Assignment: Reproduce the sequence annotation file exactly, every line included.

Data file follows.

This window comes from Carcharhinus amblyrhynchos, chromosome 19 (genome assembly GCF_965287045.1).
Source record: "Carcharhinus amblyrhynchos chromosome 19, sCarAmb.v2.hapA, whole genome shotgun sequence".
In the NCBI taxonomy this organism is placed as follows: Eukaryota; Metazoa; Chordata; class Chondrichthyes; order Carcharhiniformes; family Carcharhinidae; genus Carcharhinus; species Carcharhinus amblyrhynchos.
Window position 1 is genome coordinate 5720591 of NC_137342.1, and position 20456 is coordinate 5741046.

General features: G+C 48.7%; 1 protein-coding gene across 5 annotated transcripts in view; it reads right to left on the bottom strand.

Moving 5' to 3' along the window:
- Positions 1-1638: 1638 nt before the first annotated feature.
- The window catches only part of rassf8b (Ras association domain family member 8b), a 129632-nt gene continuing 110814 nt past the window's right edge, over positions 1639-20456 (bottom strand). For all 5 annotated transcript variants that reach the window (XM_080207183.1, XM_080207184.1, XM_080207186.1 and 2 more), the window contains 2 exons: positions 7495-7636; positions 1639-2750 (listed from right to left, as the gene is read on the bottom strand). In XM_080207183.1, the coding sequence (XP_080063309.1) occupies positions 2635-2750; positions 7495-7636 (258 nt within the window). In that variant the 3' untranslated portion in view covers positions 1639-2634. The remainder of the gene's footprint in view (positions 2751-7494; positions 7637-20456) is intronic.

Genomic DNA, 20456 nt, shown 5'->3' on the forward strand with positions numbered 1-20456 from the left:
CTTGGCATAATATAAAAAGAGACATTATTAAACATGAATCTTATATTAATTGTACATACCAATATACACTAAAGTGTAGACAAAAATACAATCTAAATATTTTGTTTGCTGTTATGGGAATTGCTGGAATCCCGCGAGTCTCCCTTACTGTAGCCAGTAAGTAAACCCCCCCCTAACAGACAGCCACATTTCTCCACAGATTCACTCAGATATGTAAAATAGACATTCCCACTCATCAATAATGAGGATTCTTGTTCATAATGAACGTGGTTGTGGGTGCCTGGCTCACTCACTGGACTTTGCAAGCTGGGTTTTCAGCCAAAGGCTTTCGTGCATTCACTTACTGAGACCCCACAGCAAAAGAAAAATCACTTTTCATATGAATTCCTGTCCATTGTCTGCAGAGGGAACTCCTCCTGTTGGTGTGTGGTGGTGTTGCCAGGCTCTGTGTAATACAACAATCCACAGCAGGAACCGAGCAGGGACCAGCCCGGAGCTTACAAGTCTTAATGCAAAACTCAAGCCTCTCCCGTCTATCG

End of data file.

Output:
This window comes from Carcharhinus amblyrhynchos, chromosome 19 (genome assembly GCF_965287045.1).
Source record: "Carcharhinus amblyrhynchos chromosome 19, sCarAmb.v2.hapA, whole genome shotgun sequence".
In the NCBI taxonomy this organism is placed as follows: Eukaryota; Metazoa; Chordata; class Chondrichthyes; order Carcharhiniformes; family Carcharhinidae; genus Carcharhinus; species Carcharhinus amblyrhynchos.
Window position 1 is genome coordinate 5720591 of NC_137342.1, and position 20456 is coordinate 5741046.

General features: G+C 48.7%; 1 protein-coding gene across 5 annotated transcripts in view; it reads right to left on the bottom strand.

Moving 5' to 3' along the window:
- Positions 1-1638: 1638 nt before the first annotated feature.
- The window catches only part of rassf8b (Ras association domain family member 8b), a 129632-nt gene continuing 110814 nt past the window's right edge, over positions 1639-20456 (bottom strand). For all 5 annotated transcript variants that reach the window (XM_080207183.1, XM_080207184.1, XM_080207186.1 and 2 more), the window contains 2 exons: positions 7495-7636; positions 1639-2750 (listed from right to left, as the gene is read on the bottom strand). In XM_080207183.1, the coding sequence (XP_080063309.1) occupies positions 2635-2750; positions 7495-7636 (258 nt within the window). In that variant the 3' untranslated portion in view covers positions 1639-2634. The remainder of the gene's footprint in view (positions 2751-7494; positions 7637-20456) is intronic.

Genomic DNA, 20456 nt, shown 5'->3' on the forward strand with positions numbered 1-20456 from the left:
CTTGGCATAATATAAAAAGAGACATTATTAAACATGAATCTTATATTAATTGTACATACCAATATACACTAAAGTGTAGACAAAAATACAATCTAAATATTTTGTTTGCTGTTATGGGAATTGCTGGAATCCCGCGAGTCTCCCTTACTGTAGCCAGTAAGTAAACCCCCCCCTAACAGACAGCCACATTTCTCCACAGATTCACTCAGATATGTAAAATAGACATTCCCACTCATCAATAATGAGGATTCTTGTTCATAATGAACGTGGTTGTGGGTGCCTGGCTCACTCACTGGACTTTGCAAGCTGGGTTTTCAGCCAAAGGCTTTCGTGCATTCACTTACTGAGACCCCACAGCAAAAGAAAAATCACTTTTCATATGAATTCCTGTCCATTGTCTGCAGAGGGAACTCCTCCTGTTGGTGTGTGGTGGTGTTGCCAGGCTCTGTGTAATACAACAATCCACAGCAGGAACCGAGCAGGGACCAGCCCGGAGCTTACAAGTCTTAATGCAAAACTCAAGCCTCTCCCGTCTATCG